Note: I use swears and talk about tough topics. You are warned.
On Wednesday night we had an artist, Fred Feldmesser, come and talk to my Theology and the arts class. In addition to art, Fred is a diamond dealer, this is how he makes his living. The money from his art sales goes to support children’s hospitals in New York, where he is from, and LA, where he lives. Fred talked to the class about going into hospitals under the name “Freddy Rocker” to talk about gems to sick and dying kids. He does this because sometimes helping a child forget their pain for a moment is the best thing you can do in a world of pain and brokenness.
In our class we have been talking about “What is art, and who is an artist? What is Theology and who is a Theologian? And what is worship and who is a worshiper?” The question took on new meaning when we viewed the art of Fred Feldmesser because Fred is an atheist. Nevertheless much of Fred’s art uses religious imagery.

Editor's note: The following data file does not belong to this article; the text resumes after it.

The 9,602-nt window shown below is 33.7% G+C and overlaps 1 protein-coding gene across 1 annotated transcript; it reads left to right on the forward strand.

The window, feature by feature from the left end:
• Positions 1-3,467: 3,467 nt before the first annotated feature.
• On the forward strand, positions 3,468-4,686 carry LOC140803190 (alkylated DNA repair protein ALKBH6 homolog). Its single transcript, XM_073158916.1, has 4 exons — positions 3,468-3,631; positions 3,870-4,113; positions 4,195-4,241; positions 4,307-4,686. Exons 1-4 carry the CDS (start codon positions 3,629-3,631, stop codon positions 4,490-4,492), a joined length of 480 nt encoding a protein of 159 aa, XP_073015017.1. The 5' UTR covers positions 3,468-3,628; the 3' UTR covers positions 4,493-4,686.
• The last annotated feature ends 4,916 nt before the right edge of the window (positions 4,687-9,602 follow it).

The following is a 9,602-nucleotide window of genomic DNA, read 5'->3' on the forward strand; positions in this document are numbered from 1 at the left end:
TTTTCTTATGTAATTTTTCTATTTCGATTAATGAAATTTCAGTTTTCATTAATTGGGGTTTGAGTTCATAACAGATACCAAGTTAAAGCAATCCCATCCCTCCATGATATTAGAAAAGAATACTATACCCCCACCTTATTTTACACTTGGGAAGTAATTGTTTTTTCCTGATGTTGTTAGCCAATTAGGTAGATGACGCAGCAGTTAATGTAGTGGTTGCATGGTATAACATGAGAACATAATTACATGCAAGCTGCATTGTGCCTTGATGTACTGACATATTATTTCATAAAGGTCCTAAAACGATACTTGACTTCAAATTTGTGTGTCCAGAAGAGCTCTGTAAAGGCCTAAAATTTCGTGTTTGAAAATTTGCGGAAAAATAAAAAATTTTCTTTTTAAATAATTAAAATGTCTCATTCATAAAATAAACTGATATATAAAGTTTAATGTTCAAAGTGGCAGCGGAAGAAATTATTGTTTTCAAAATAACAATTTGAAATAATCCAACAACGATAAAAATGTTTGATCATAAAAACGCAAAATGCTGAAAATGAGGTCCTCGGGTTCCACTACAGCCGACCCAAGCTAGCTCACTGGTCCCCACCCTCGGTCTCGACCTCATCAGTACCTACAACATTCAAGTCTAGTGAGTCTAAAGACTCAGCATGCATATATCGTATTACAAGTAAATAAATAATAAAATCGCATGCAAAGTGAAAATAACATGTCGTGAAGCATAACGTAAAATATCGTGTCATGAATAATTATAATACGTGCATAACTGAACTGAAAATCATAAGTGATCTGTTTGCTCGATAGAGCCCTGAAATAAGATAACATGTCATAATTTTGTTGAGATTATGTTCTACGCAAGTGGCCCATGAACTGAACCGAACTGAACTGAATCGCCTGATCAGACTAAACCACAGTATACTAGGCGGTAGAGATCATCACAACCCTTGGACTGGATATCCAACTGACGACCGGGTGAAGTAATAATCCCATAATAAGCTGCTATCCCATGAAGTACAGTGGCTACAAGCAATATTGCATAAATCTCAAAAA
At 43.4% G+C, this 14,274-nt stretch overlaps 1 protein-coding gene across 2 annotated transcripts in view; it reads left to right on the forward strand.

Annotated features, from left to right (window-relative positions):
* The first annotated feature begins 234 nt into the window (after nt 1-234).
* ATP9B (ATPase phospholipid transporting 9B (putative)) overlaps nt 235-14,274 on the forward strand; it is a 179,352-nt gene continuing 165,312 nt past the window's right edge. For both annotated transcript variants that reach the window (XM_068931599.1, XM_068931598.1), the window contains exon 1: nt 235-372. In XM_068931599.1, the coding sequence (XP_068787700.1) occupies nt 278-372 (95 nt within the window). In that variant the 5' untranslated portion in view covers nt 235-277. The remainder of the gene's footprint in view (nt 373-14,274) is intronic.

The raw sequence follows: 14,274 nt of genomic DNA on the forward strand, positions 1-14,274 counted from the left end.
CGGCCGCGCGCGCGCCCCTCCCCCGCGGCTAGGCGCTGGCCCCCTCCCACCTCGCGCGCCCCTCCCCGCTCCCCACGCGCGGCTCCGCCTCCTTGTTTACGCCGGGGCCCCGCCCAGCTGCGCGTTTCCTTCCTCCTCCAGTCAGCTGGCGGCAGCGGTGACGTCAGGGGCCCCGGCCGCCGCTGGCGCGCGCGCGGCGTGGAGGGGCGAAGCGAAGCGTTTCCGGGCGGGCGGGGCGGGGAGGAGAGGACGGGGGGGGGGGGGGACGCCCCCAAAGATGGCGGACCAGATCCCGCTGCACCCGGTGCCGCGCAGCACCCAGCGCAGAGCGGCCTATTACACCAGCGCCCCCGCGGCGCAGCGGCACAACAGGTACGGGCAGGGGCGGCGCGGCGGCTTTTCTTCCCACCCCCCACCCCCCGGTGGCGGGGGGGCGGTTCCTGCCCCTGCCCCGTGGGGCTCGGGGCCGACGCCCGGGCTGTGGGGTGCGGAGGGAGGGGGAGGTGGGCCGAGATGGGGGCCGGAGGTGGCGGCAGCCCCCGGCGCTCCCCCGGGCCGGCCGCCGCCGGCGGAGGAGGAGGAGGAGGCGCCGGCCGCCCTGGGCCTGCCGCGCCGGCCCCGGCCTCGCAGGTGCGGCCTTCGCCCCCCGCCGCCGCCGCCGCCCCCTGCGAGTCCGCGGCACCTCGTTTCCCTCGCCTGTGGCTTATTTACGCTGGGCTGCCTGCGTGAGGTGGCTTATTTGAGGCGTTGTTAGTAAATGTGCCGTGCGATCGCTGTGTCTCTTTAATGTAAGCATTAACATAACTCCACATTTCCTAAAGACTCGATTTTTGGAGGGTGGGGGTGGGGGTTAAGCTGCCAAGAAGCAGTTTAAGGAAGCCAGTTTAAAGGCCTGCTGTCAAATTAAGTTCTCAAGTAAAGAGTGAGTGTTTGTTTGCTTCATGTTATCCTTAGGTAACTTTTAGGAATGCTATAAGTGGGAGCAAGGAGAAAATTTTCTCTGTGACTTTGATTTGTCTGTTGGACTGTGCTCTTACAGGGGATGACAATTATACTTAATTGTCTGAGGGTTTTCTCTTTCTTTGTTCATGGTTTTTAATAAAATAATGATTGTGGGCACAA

One piece of his art stood out to me. It was a painting of a child in a white robe, halo on his head kneeling by the bed in prayer. To this painting Fred had added the words in large block type “What the Fuck”.
In his conversation it seemed to me that this painting succinctly summed up his view of the world. Fred talked about seeing the violence and brokenness in the world and being mad about it. Much of this he blames on organized religion, not just Christianity, as well as government and capitalism.
Whatever the reason we do live in a broken world. Today I was asked to pray for a girl raped in an alley, and a boy beaten with a crowbar. Fred’s prayer, which is what it is whether he knows it or not, is the most appropriate prayer I can think of for those situations. “God, What the Fuck?!”
I don’t expect an answer, at least not directly. I think the best I can hope for is the response of God to Job: an encounter with God. This isn’t an answer, but a reminder that God is still God, and that God still loves us even in the brokenness.
I don’t have an answer, but I am grateful, somehow, that my heart still breaks, sometimes, with the things that break God’s heart. And now I pray “God, heal us, for we all are broken.”